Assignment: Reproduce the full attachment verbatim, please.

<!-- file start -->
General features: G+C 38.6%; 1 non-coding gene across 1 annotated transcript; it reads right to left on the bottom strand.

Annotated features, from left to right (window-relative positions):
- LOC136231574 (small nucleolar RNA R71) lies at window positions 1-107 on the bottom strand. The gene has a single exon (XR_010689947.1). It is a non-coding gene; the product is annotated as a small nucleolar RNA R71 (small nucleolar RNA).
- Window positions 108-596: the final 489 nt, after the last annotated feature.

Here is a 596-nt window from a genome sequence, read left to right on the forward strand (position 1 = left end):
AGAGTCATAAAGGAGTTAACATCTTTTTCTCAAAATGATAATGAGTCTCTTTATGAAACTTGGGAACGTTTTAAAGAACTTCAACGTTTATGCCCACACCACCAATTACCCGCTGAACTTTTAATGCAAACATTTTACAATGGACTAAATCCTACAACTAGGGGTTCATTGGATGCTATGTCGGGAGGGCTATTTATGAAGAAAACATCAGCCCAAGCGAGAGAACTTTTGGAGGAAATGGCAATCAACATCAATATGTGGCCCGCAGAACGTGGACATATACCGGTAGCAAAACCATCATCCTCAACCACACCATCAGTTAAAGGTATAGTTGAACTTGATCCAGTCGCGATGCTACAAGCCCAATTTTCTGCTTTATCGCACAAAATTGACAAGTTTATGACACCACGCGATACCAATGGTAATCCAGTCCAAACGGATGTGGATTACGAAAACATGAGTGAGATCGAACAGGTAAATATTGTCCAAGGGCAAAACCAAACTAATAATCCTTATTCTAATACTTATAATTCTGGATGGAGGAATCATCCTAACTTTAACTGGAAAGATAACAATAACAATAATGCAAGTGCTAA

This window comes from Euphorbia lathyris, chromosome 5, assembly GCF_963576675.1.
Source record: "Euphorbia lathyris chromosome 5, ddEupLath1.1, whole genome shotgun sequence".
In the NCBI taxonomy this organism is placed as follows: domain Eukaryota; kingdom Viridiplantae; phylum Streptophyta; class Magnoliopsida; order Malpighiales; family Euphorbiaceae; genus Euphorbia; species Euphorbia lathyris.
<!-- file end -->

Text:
General features: G+C 38.6%; 1 non-coding gene across 1 annotated transcript; it reads right to left on the bottom strand.

Annotated features, from left to right (window-relative positions):
- LOC136231574 (small nucleolar RNA R71) lies at window positions 1-107 on the bottom strand. The gene has a single exon (XR_010689947.1). It is a non-coding gene; the product is annotated as a small nucleolar RNA R71 (small nucleolar RNA).
- Window positions 108-596: the final 489 nt, after the last annotated feature.

Here is a 596-nt window from a genome sequence, read left to right on the forward strand (position 1 = left end):
AGAGTCATAAAGGAGTTAACATCTTTTTCTCAAAATGATAATGAGTCTCTTTATGAAACTTGGGAACGTTTTAAAGAACTTCAACGTTTATGCCCACACCACCAATTACCCGCTGAACTTTTAATGCAAACATTTTACAATGGACTAAATCCTACAACTAGGGGTTCATTGGATGCTATGTCGGGAGGGCTATTTATGAAGAAAACATCAGCCCAAGCGAGAGAACTTTTGGAGGAAATGGCAATCAACATCAATATGTGGCCCGCAGAACGTGGACATATACCGGTAGCAAAACCATCATCCTCAACCACACCATCAGTTAAAGGTATAGTTGAACTTGATCCAGTCGCGATGCTACAAGCCCAATTTTCTGCTTTATCGCACAAAATTGACAAGTTTATGACACCACGCGATACCAATGGTAATCCAGTCCAAACGGATGTGGATTACGAAAACATGAGTGAGATCGAACAGGTAAATATTGTCCAAGGGCAAAACCAAACTAATAATCCTTATTCTAATACTTATAATTCTGGATGGAGGAATCATCCTAACTTTAACTGGAAAGATAACAATAACAATAATGCAAGTGCTAA

This window comes from Euphorbia lathyris, chromosome 5, assembly GCF_963576675.1.
Source record: "Euphorbia lathyris chromosome 5, ddEupLath1.1, whole genome shotgun sequence".
In the NCBI taxonomy this organism is placed as follows: domain Eukaryota; kingdom Viridiplantae; phylum Streptophyta; class Magnoliopsida; order Malpighiales; family Euphorbiaceae; genus Euphorbia; species Euphorbia lathyris.